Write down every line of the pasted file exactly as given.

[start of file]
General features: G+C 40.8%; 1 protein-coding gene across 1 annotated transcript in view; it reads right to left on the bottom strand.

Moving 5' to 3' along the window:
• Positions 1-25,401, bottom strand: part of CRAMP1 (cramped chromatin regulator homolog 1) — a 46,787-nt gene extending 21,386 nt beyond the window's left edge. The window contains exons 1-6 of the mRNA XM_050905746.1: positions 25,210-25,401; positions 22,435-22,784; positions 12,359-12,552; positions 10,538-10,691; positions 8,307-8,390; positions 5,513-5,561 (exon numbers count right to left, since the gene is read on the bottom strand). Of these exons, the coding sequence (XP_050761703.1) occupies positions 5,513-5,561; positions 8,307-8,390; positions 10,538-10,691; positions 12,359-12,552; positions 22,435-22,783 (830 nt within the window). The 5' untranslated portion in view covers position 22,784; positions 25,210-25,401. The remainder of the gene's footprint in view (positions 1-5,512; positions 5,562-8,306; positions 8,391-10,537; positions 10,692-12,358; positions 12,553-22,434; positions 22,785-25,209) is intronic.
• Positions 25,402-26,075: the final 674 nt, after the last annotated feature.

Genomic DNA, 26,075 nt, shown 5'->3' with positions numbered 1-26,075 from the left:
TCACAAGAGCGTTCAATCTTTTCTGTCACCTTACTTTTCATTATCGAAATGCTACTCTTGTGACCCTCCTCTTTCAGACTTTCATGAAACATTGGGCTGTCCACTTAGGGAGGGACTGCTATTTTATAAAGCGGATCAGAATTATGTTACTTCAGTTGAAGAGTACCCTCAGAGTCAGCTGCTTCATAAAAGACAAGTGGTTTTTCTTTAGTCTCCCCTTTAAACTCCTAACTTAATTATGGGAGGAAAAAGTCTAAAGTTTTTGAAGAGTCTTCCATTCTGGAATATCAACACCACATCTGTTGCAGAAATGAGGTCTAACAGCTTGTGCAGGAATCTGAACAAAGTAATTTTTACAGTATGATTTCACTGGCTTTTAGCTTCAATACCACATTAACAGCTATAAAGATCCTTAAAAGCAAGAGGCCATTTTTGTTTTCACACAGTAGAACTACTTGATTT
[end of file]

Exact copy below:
General features: G+C 40.8%; 1 protein-coding gene across 1 annotated transcript in view; it reads right to left on the bottom strand.

Moving 5' to 3' along the window:
• Positions 1-25,401, bottom strand: part of CRAMP1 (cramped chromatin regulator homolog 1) — a 46,787-nt gene extending 21,386 nt beyond the window's left edge. The window contains exons 1-6 of the mRNA XM_050905746.1: positions 25,210-25,401; positions 22,435-22,784; positions 12,359-12,552; positions 10,538-10,691; positions 8,307-8,390; positions 5,513-5,561 (exon numbers count right to left, since the gene is read on the bottom strand). Of these exons, the coding sequence (XP_050761703.1) occupies positions 5,513-5,561; positions 8,307-8,390; positions 10,538-10,691; positions 12,359-12,552; positions 22,435-22,783 (830 nt within the window). The 5' untranslated portion in view covers position 22,784; positions 25,210-25,401. The remainder of the gene's footprint in view (positions 1-5,512; positions 5,562-8,306; positions 8,391-10,537; positions 10,692-12,358; positions 12,553-22,434; positions 22,785-25,209) is intronic.
• Positions 25,402-26,075: the final 674 nt, after the last annotated feature.

Genomic DNA, 26,075 nt, shown 5'->3' with positions numbered 1-26,075 from the left:
TCACAAGAGCGTTCAATCTTTTCTGTCACCTTACTTTTCATTATCGAAATGCTACTCTTGTGACCCTCCTCTTTCAGACTTTCATGAAACATTGGGCTGTCCACTTAGGGAGGGACTGCTATTTTATAAAGCGGATCAGAATTATGTTACTTCAGTTGAAGAGTACCCTCAGAGTCAGCTGCTTCATAAAAGACAAGTGGTTTTTCTTTAGTCTCCCCTTTAAACTCCTAACTTAATTATGGGAGGAAAAAGTCTAAAGTTTTTGAAGAGTCTTCCATTCTGGAATATCAACACCACATCTGTTGCAGAAATGAGGTCTAACAGCTTGTGCAGGAATCTGAACAAAGTAATTTTTACAGTATGATTTCACTGGCTTTTAGCTTCAATACCACATTAACAGCTATAAAGATCCTTAAAAGCAAGAGGCCATTTTTGTTTTCACACAGTAGAACTACTTGATTT